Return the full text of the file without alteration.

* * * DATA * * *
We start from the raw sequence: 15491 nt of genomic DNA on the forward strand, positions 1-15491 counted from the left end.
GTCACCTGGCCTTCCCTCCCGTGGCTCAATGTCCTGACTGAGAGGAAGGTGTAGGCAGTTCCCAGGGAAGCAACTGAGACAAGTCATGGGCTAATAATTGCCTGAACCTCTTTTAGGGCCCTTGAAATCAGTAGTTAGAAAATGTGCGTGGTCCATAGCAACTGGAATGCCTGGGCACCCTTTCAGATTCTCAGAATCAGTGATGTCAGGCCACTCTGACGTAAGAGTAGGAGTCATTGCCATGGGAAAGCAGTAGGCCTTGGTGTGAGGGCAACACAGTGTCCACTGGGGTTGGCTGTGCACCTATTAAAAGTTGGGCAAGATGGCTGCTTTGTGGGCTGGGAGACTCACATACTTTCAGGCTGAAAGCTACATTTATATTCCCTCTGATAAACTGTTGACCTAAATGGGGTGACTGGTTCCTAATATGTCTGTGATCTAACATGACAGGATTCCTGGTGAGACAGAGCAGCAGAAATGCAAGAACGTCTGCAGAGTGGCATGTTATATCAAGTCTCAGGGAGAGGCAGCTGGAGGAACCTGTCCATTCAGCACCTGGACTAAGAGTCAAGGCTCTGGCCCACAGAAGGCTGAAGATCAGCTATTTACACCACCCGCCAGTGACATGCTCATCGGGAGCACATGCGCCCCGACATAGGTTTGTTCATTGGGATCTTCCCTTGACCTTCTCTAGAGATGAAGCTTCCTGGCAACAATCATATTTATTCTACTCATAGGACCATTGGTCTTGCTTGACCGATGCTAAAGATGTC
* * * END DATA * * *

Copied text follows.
We start from the raw sequence: 15491 nt of genomic DNA on the forward strand, positions 1-15491 counted from the left end.
GTCACCTGGCCTTCCCTCCCGTGGCTCAATGTCCTGACTGAGAGGAAGGTGTAGGCAGTTCCCAGGGAAGCAACTGAGACAAGTCATGGGCTAATAATTGCCTGAACCTCTTTTAGGGCCCTTGAAATCAGTAGTTAGAAAATGTGCGTGGTCCATAGCAACTGGAATGCCTGGGCACCCTTTCAGATTCTCAGAATCAGTGATGTCAGGCCACTCTGACGTAAGAGTAGGAGTCATTGCCATGGGAAAGCAGTAGGCCTTGGTGTGAGGGCAACACAGTGTCCACTGGGGTTGGCTGTGCACCTATTAAAAGTTGGGCAAGATGGCTGCTTTGTGGGCTGGGAGACTCACATACTTTCAGGCTGAAAGCTACATTTATATTCCCTCTGATAAACTGTTGACCTAAATGGGGTGACTGGTTCCTAATATGTCTGTGATCTAACATGACAGGATTCCTGGTGAGACAGAGCAGCAGAAATGCAAGAACGTCTGCAGAGTGGCATGTTATATCAAGTCTCAGGGAGAGGCAGCTGGAGGAACCTGTCCATTCAGCACCTGGACTAAGAGTCAAGGCTCTGGCCCACAGAAGGCTGAAGATCAGCTATTTACACCACCCGCCAGTGACATGCTCATCGGGAGCACATGCGCCCCGACATAGGTTTGTTCATTGGGATCTTCCCTTGACCTTCTCTAGAGATGAAGCTTCCTGGCAACAATCATATTTATTCTACTCATAGGACCATTGGTCTTGCTTGACCGATGCTAAAGATGTC